A Lawrenceville man has become the first drug dealer in Gwinnett to be convicted and sentenced on murder charges for selling drugs that caused someone to die from an overdose.

Eric Denver Moore, 35, pled guilty to charges that he sold heroin laced with fentanyl and carfentanyl to Grayson resident Alan Moser in July 2019, officials from the District Attorney’s Office announced at a press conference on Friday. Moser died due to the lethal combination of the drugs.

District Attorney Patsy Austin-Gatson said Moore’s guilty plea — which resulted in him being sentenced to life with the first 30 years to serve in prison — is a major step in the fight against opioid use in Gwinnett County.

“We are united in this county to stop this situation with people dying from opioid overdoses, which includes fentanyl,” she said. “It’s been put out there where you might think you’re getting something off the street, but it’s not what you think it is. It could kill you.

“We’re talking about fentanyl overdoses, which my office has prosecuted. We are prosecuting drug dealers and any event we find out that someone died from an overdose and who they purchased it from, we are going after it.”

Moore was arrested Jan. 16, 2020 on charges of felony murder; VGCSA trafficking in morphine, opium or heroin four grams or more but less than 14 grams; VGCSA possession of methamphetamine; VGCSA possession of a schedule I controlled substance; VGCSA possession of a schedule II controlled substance; and possession and use of drug related objects — misdemeanor.

Deputy Chief District Attorney Brandon Delfunt said Moore pled guilty to the all of the charges as his trial was getting ready to begin this past week.

Delfunt said Moore pled guilty to most of the charges prior to jury selection beginning, leaving him to go on trial for murder. As jury selection was underway, however, he pled guilty to the murder charges as well, according to the prosecutor.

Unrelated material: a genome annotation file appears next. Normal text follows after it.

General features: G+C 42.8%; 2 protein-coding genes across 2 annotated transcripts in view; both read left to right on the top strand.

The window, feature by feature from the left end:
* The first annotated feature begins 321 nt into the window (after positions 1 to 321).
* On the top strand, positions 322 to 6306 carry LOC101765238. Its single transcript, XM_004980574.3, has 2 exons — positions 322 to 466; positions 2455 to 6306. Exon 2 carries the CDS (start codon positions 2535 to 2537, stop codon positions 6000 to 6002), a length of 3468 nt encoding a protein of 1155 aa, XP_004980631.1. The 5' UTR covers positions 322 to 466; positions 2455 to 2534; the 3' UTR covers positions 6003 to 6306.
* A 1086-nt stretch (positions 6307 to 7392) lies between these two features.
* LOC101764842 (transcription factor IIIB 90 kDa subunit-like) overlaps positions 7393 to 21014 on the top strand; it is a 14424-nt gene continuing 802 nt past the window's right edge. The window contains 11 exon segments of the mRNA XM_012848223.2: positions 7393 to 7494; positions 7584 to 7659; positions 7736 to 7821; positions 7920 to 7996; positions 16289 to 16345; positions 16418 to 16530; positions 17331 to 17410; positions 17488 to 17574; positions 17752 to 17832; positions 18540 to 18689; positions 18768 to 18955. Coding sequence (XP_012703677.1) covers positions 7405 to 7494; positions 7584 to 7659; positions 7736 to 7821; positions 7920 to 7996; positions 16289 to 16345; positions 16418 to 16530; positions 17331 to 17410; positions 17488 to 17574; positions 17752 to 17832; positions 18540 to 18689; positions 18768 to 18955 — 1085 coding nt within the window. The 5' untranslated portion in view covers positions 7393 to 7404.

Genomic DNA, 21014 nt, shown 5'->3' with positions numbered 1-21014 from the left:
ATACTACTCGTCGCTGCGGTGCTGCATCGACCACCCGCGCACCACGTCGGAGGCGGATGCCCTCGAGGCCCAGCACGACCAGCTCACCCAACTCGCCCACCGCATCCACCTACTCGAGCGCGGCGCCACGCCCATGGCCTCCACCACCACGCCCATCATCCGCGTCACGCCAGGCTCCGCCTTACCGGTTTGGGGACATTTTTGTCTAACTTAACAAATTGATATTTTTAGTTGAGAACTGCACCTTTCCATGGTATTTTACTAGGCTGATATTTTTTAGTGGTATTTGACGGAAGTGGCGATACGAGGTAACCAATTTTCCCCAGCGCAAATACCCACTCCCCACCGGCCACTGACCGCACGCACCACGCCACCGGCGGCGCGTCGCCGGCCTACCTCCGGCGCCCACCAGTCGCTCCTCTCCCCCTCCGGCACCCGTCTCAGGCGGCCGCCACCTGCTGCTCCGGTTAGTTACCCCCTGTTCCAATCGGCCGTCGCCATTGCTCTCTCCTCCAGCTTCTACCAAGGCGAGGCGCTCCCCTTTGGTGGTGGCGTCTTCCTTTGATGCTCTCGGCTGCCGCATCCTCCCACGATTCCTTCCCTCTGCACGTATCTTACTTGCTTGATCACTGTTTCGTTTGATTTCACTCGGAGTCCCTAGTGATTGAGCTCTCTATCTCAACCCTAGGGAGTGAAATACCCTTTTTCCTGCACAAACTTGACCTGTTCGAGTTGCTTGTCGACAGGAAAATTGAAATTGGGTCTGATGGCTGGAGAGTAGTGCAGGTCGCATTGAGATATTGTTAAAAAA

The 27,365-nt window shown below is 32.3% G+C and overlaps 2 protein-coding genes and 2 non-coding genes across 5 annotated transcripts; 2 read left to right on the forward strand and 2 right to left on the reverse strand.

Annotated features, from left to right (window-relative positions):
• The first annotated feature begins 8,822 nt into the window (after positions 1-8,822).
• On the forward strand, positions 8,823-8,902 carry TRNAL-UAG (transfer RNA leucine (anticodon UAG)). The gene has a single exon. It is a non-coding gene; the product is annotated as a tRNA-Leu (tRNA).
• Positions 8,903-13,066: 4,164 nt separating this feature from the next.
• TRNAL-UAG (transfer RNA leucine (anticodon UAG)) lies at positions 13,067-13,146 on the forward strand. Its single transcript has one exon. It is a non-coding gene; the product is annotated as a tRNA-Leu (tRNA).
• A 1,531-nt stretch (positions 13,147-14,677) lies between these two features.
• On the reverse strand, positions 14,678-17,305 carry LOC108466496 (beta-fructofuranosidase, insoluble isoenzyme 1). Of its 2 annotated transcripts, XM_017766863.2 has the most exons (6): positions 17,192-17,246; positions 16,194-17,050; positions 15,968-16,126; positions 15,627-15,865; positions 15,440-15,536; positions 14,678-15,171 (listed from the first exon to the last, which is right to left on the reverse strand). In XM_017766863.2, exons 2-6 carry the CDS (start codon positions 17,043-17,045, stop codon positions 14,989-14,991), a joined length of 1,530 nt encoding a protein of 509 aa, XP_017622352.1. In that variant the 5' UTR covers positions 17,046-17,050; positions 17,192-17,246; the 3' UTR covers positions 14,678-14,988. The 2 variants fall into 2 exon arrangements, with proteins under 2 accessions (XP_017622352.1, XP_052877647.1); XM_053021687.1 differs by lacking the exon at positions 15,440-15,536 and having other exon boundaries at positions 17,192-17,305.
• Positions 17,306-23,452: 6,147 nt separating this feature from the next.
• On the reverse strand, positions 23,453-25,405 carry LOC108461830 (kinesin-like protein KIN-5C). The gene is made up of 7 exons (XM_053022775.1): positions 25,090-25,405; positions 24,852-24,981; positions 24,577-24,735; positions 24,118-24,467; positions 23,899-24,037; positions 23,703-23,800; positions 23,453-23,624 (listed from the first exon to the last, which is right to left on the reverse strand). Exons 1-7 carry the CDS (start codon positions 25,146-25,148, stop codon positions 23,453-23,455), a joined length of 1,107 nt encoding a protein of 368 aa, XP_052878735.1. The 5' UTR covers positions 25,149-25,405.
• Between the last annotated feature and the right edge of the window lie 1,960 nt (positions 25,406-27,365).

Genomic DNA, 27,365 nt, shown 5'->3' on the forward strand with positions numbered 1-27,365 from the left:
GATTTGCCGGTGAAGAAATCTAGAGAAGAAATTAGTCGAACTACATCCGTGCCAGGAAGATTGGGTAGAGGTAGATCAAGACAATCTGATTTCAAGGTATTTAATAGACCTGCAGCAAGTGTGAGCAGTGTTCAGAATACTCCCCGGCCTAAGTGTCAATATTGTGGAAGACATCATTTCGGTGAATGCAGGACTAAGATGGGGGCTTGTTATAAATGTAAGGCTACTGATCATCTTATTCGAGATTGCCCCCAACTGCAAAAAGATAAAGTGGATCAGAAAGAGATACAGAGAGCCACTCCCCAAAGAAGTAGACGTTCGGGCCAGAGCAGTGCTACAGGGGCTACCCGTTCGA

Delfunt was hesitant to say whether this was definitively the first time in the entire state that a drug dealer has been successfully prosecuted on a murder charge for causing the death of someone who overdosed on drugs that they sold, although he said he was not aware of similar cases.

He reiterated, however, that it is a landmark case for Gwinnett.

“This is the first case in Gwinnett County that we have prosecuted successfully to a verdict for felony murder for selling or distributing drugs,” Delfunt said. “There are some cases in Georgia in the past where there have been trials for those individuals, but the ones that I’m aware of have been for doctors who overprescribed certain prescription medications.

“This is the first one that I’m aware of for an elicit drug like heroin that was being sold and was ultimately laced with fentanyl and carfentanyl that caused the death of the victim in this case.”

There are seven similar cases that the District Attorney’s Office is prosecuting against drug dealers on felony murder cases. the earliest of those cases was set to go to trial next month, but Delfunt said it is being continued to either later in the year or sometime next year.

The felony murder charges are being pursued against the people selling the drugs because the selling of drugs is itself a felony crime. That provides a stepping stone prosecutors are using to build felony murder cases when those drugs result in a person’s death.